“I sometimes think I know too much history,” Dr. Joseph Tainter
says, his warm voice trailing into silence. The air conditioner hisses quietly inside his office while outside, past half-open venetian blinds, a lawnmower drones back and forth on the Utah State lawn. The white noise is soothing but our conversation is not: for the past ninety minutes, Dr. Tainter has been trying to convince me that, within three to six decades, industrial civilization is going to experience a rapid decline in complexity.
That's a euphemism for collapse.
The future has been on my mind for the past few years. You could call me an oral historian, a radio producer, or a sound artist, but labels are less important than work: I spend a lot of my time traveling America and creating projects that document how we think about the world.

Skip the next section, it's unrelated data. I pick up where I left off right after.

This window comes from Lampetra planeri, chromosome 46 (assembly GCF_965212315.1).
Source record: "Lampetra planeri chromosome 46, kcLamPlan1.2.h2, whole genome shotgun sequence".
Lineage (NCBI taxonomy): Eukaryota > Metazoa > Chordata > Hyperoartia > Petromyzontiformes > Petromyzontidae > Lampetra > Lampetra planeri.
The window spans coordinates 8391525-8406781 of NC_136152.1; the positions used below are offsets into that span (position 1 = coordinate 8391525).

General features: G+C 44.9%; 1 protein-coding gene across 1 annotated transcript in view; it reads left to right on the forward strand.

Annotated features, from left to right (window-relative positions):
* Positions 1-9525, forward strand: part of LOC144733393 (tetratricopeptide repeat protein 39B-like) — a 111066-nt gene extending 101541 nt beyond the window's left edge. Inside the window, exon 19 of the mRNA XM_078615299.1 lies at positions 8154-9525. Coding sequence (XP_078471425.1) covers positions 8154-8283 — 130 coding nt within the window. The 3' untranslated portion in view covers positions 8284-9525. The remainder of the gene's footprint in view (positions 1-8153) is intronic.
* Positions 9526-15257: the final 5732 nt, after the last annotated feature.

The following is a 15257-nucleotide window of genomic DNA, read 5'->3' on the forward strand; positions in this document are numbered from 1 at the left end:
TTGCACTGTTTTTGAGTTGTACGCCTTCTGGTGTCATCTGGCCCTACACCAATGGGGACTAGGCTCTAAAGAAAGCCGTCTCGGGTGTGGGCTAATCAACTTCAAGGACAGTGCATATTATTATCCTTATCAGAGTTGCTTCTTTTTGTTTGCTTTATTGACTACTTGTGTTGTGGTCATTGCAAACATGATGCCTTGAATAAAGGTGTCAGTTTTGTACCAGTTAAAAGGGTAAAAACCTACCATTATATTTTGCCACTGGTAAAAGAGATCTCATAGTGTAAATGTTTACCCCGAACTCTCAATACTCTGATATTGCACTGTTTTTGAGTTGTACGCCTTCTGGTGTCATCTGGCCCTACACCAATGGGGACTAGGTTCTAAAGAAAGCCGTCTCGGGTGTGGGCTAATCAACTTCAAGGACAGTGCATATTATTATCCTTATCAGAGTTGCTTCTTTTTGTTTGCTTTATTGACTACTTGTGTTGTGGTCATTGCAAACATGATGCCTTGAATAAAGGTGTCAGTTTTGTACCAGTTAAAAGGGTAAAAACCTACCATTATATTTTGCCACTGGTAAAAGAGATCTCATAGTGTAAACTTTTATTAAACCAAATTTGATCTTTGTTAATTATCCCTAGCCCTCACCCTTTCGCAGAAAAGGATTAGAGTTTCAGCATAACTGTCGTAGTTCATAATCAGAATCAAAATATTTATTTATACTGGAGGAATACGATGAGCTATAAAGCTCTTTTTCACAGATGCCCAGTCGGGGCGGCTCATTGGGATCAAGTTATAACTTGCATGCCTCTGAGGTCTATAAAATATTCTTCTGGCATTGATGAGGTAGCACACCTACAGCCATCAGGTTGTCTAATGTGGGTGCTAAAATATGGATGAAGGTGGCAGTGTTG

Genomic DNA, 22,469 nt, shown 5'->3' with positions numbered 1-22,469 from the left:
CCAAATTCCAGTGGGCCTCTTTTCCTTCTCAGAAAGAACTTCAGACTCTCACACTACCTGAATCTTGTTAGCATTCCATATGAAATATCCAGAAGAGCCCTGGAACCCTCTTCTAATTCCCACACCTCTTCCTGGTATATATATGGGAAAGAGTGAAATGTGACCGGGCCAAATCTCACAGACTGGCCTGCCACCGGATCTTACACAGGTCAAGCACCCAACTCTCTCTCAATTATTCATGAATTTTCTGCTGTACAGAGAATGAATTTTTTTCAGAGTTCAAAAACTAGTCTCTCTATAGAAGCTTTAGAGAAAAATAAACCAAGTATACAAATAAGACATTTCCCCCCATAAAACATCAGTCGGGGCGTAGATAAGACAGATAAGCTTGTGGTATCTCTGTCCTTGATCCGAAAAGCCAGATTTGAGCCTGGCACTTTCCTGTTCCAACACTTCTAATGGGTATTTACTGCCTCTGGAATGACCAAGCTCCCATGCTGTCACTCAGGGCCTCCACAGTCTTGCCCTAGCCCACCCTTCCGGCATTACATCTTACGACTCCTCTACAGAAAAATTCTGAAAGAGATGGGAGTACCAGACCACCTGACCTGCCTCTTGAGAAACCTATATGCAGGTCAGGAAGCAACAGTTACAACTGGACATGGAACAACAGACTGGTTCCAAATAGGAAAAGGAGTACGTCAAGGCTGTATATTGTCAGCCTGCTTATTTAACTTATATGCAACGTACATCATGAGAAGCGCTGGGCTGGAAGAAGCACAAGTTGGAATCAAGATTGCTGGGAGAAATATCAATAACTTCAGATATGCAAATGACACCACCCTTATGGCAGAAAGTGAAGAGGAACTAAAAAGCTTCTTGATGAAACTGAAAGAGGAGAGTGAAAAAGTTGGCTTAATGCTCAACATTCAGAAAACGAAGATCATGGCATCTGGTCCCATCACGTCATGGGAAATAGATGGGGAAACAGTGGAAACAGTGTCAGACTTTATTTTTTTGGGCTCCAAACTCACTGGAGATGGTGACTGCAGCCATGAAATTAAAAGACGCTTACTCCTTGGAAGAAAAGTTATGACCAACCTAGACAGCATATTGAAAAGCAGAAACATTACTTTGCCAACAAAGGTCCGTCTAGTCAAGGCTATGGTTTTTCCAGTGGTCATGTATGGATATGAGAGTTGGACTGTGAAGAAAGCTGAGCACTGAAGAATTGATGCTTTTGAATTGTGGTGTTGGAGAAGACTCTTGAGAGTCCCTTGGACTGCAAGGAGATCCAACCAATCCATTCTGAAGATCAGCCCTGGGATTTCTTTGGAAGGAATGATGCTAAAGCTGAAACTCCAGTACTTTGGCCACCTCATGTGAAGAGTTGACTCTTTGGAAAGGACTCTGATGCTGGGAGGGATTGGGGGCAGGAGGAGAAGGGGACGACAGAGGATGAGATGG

I first met the Disquiet in 2009, when I was producing an audio series about the American present
. After three months of travel, I had asked 166 strangers about the most exciting and worrisome things in their lives. The respondents were diverse, from boiled-peanut vendors to financial analysts. As you would expect, their responses were equally diverse: an elderly liquor store owner celebrated that God put his rival out of business while a middle-aged woman worried that her daughter would never be able to afford health care. Patterns were scarce, but as the project neared its end, I began to notice a common theme.
Americans were deeply uncomfortable about the future. Beyond short-term political complaints and long-term career plans, there was a sense that our civilization was shifting precariously underfoot. Nobody could agree on the root cause, but they shared a narrative structure. Trespass. Punishment. Redemption... maybe.